A Dance lecturer from Stratford-upon-Avon College travelled to Croatia recently to take part in an International Baroque Festival.
Kath Waters, who has worked at the College for nearly 25 years, works professionally as a choreographer and dancer.
Kath’s dance background is in ballet and contemporary. However, during her teaching, she was regularly asked by the Acting tutors to choreograph a renaissance dance for their Shakespeare productions.
She then visited one of the Shakespeare Birthplace Trust properties called Mary Arden’s Farm as a parent helper. Here, she saw a country dance performed by Stratford Renaissance Dance.
From then on, she was hooked and went on a course to learn about Renaissance dancing. Her ballet training meant she was well equipped to learn Baroque dance, the era between Renaissance and Ballet. Kath therefore says: “It really is thanks to the Acting lecturers from the college for getting me started with historical dance!”
She now runs Stratford Renaissance Dance, as well as being a part of Shakespeare Morris and has performed regularly in the style. Her Baroque dance mentor, Mary Collins, who works at the Royal Academy of Music, recommended her to perform as a Dancer alongside the Irish Youth Baroque Orchestra in Croatia for the Varazdin Baroque Evenings Festival.
This prestigious festival is internationally renowned as one of the most eminent festivals of its kind in the world. It is a specialized festival of early music and Kath was very pleased to be able to perform.
Kath performed to music performed by the Irish Youth Baroque Orchestra. Photo credit to the Varazdin Baroque Evenings Festival
The dances were types that would have been seen in Dublin during the Baroque era, as this year’s festival was partnered with Ireland. There were a range of dances including a minuet, a debutant solo, concert dances and a theatrical dance.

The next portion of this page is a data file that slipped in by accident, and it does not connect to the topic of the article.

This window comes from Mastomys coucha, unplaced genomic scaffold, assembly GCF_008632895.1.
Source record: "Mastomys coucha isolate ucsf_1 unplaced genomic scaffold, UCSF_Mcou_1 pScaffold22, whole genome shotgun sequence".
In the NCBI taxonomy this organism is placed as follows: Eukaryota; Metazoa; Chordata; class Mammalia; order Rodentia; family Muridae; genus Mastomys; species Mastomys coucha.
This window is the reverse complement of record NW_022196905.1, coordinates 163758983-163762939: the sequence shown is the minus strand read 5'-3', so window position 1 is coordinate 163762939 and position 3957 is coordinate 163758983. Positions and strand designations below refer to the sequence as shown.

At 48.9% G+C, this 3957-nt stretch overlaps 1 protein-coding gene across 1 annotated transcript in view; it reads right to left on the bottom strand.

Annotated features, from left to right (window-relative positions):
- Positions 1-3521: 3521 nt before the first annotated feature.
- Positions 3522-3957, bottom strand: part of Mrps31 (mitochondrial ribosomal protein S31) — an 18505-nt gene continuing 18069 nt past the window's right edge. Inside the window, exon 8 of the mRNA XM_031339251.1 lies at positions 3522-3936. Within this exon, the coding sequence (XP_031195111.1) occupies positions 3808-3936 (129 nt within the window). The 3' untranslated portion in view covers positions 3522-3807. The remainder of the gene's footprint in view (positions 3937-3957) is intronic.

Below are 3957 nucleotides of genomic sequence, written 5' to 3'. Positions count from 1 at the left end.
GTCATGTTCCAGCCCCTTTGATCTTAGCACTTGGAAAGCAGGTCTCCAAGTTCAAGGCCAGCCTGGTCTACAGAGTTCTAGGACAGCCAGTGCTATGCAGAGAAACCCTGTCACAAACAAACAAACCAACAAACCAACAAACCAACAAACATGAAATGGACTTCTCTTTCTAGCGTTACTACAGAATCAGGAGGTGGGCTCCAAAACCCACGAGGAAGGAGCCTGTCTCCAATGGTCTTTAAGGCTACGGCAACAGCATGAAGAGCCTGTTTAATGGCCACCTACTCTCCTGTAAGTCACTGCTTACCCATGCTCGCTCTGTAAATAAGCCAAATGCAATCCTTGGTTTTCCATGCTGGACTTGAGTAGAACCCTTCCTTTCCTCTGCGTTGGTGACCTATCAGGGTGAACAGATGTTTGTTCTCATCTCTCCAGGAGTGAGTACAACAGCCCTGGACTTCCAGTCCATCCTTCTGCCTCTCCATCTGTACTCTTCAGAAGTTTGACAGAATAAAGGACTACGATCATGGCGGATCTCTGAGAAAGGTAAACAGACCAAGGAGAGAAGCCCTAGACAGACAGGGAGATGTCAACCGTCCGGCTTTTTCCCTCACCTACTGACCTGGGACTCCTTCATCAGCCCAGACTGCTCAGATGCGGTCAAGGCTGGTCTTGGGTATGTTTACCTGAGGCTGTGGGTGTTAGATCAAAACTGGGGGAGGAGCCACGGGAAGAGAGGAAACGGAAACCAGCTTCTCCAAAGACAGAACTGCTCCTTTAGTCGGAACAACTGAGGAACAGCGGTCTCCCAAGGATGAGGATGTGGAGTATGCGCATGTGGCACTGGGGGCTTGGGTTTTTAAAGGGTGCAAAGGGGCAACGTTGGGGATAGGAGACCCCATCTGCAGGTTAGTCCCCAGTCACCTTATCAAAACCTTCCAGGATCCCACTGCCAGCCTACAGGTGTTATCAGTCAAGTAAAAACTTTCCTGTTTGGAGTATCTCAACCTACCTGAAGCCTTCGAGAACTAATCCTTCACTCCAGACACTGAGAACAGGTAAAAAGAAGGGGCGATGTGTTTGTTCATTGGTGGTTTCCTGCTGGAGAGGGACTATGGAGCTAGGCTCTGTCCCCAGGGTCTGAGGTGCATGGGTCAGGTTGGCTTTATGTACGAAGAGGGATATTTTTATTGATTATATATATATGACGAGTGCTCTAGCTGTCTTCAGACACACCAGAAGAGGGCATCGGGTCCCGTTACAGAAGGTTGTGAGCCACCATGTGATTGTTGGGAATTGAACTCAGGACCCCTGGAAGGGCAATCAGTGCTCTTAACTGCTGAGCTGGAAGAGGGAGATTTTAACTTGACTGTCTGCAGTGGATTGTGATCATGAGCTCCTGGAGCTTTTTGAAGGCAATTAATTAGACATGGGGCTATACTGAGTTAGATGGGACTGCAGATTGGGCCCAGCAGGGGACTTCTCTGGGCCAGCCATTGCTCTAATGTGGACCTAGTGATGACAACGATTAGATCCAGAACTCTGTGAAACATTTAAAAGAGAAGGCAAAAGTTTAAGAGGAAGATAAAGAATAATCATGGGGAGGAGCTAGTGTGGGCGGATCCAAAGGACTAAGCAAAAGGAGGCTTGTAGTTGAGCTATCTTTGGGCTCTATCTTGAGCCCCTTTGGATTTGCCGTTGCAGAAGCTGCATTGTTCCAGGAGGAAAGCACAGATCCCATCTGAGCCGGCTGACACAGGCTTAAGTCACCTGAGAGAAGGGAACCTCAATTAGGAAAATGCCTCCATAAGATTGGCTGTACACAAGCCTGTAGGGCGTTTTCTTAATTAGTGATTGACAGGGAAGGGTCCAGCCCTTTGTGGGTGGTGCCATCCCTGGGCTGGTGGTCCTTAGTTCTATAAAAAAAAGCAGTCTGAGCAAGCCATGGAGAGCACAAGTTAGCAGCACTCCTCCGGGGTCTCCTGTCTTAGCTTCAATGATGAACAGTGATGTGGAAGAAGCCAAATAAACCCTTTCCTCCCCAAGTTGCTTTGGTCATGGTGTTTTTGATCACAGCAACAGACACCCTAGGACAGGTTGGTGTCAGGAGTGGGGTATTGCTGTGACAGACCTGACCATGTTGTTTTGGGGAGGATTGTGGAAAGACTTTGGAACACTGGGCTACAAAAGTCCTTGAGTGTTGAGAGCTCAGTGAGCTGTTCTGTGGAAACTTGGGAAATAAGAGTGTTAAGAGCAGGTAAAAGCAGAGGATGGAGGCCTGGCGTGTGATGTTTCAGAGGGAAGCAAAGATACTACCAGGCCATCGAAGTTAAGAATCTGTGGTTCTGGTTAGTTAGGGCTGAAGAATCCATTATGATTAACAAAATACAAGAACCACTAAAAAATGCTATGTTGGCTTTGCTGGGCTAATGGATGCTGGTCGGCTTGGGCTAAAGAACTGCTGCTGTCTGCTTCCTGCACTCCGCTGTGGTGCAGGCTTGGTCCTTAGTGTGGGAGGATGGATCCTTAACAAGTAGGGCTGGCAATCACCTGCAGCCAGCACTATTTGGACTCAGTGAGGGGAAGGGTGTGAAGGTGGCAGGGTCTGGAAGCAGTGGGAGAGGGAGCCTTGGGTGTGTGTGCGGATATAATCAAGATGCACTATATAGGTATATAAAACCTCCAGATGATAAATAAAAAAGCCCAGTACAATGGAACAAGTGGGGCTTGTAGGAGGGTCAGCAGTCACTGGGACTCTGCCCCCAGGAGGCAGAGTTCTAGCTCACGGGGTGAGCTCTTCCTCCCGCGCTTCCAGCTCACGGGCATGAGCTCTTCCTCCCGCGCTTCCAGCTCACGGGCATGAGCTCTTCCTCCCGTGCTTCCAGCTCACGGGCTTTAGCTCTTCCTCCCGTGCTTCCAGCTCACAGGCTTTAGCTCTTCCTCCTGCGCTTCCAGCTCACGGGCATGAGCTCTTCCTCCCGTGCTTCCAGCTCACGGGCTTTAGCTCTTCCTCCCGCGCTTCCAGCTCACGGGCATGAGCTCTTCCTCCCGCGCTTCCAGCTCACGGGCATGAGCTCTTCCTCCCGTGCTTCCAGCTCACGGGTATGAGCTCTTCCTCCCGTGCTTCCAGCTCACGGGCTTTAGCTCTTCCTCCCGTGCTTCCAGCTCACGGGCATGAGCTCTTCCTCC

Kath loved the event and commented: “It was a great experience. The response was fantastic, the audience were up on their feet! Working with young people and having the visual element of the dance to complement the music, it was exciting for the audience.”
It has been a good experience to share with her students too: “They think it’s cool! To see their teacher with another life as a choreographer and a performer. I feel very lucky to be doing this. It also shows that there are a lot more opportunities out there than you realise, so the students can see there are a huge range of dance work available.”
Kath will continue to promote early dance by teaching students dance history as well as through her own work with her company Apollo’s Revels who recently headlined Worcester Music Festival.
Pictured left is Kath with her students performing a Baroque Dance outside Shakespeare’s Birthplace. Pictured right is Ricky Barros and Kath (as Mercurius Company) dancing at the Utrecht Conservatoire with the Early Music students under the directorship of Antoinette Lohmann.
If you want to learn more about Renaissance dance and Kath’s work, visit the Apollos Revel’s website.